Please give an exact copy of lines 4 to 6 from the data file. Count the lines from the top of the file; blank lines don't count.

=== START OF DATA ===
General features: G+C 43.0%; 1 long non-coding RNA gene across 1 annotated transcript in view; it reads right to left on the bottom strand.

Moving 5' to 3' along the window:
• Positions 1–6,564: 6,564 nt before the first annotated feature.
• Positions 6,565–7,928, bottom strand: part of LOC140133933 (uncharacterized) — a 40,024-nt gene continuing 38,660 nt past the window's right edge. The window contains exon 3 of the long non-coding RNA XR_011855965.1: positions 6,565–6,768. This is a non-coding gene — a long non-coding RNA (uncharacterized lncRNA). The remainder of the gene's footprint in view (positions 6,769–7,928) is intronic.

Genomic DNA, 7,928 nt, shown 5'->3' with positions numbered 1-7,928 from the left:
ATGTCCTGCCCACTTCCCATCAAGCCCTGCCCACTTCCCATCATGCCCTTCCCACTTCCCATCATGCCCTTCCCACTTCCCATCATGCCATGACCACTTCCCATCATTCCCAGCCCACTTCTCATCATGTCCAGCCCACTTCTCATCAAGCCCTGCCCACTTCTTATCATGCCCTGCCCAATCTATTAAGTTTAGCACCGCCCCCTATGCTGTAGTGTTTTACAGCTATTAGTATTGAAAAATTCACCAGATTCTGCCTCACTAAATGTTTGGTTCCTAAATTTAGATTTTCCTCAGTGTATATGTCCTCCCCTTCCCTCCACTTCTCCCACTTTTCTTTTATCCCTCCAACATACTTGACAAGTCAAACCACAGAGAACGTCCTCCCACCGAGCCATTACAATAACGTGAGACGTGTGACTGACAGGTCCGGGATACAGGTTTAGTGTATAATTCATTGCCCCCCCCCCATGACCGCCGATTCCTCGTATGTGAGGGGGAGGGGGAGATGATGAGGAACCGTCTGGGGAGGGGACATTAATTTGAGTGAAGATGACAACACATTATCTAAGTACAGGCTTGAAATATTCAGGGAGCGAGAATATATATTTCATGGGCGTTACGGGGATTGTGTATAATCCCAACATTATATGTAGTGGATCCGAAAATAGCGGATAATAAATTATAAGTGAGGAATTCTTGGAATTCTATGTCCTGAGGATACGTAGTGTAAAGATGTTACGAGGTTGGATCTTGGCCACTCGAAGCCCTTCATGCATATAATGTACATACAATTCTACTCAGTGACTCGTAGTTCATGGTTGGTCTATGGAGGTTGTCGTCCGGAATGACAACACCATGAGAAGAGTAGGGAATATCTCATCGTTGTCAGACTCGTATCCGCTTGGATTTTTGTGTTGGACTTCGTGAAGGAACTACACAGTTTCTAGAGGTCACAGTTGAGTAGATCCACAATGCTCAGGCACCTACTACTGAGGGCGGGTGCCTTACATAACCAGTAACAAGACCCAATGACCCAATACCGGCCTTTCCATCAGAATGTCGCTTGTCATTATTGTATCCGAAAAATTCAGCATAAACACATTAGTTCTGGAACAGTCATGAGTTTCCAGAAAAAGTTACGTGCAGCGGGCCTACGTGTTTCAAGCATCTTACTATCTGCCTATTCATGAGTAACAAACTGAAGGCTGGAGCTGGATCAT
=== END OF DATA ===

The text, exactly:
• Positions 6,565–7,928, bottom strand: part of LOC140133933 (uncharacterized) — a 40,024-nt gene continuing 38,660 nt past the window's right edge. The window contains exon 3 of the long non-coding RNA XR_011855965.1: positions 6,565–6,768. This is a non-coding gene — a long non-coding RNA (uncharacterized lncRNA). The remainder of the gene's footprint in view (positions 6,769–7,928) is intronic.

Genomic DNA, 7,928 nt, shown 5'->3' with positions numbered 1-7,928 from the left:
ATGTCCTGCCCACTTCCCATCAAGCCCTGCCCACTTCCCATCATGCCCTTCCCACTTCCCATCATGCCCTTCCCACTTCCCATCATGCCATGACCACTTCCCATCATTCCCAGCCCACTTCTCATCATGTCCAGCCCACTTCTCATCAAGCCCTGCCCACTTCTTATCATGCCCTGCCCAATCTATTAAGTTTAGCACCGCCCCCTATGCTGTAGTGTTTTACAGCTATTAGTATTGAAAAATTCACCAGATTCTGCCTCACTAAATGTTTGGTTCCTAAATTTAGATTTTCCTCAGTGTATATGTCCTCCCCTTCCCTCCACTTCTCCCACTTTTCTTTTATCCCTCCAACATACTTGACAAGTCAAACCACAGAGAACGTCCTCCCACCGAGCCATTACAATAACGTGAGACGTGTGACTGACAGGTCCGGGATACAGGTTTAGTGTATAATTCATTGCCCCCCCCCCATGACCGCCGATTCCTCGTATGTGAGGGGGAGGGGGAGATGATGAGGAACCGTCTGGGGAGGGGACATTAATTTGAGTGAAGATGACAACACATTATCTAAGTACAGGCTTGAAATATTCAGGGAGCGAGAATATATATTTCATGGGCGTTACGGGGATTGTGTATAATCCCAACATTATATGTAGTGGATCCGAAAATAGCGGATAATAAATTATAAGTGAGGAATTCTTGGAATTCTATGTCCTGAGGATACGTAGTGTAAAGATGTTACGAGGTTGGATCTTGGCCACTCGAAGCCCTTCATGCATATAATGTACATACAATTCTACTCAGTGACTCGTAGTTCATGGTTGGTCTATGGAGGTTGTCGTCCGGAATGACAACACCATGAGAAGAGTAGGGAATATCTCATCGTTGTCAGACTCGTATCCGCTTGGATTTTTGTGTTGGACTTCGTGAAGGAACTACACAGTTTCTAGAGGTCACAGTTGAGTAGATCCACAATGCTCAGGCACCTACTACTGAGGGCGGGTGCCTTACATAACCAGTAACAAGACCCAATGACCCAATACCGGCCTTTCCATCAGAATGTCGCTTGTCATTATTGTATCCGAAAAATTCAGCATAAACACATTAGTTCTGGAACAGTCATGAGTTTCCAGAAAAAGTTACGTGCAGCGGGCCTACGTGTTTCAAGCATCTTACTATCTGCCTATTCATGAGTAACAAACTGAAGGCTGGAGCTGGATCAT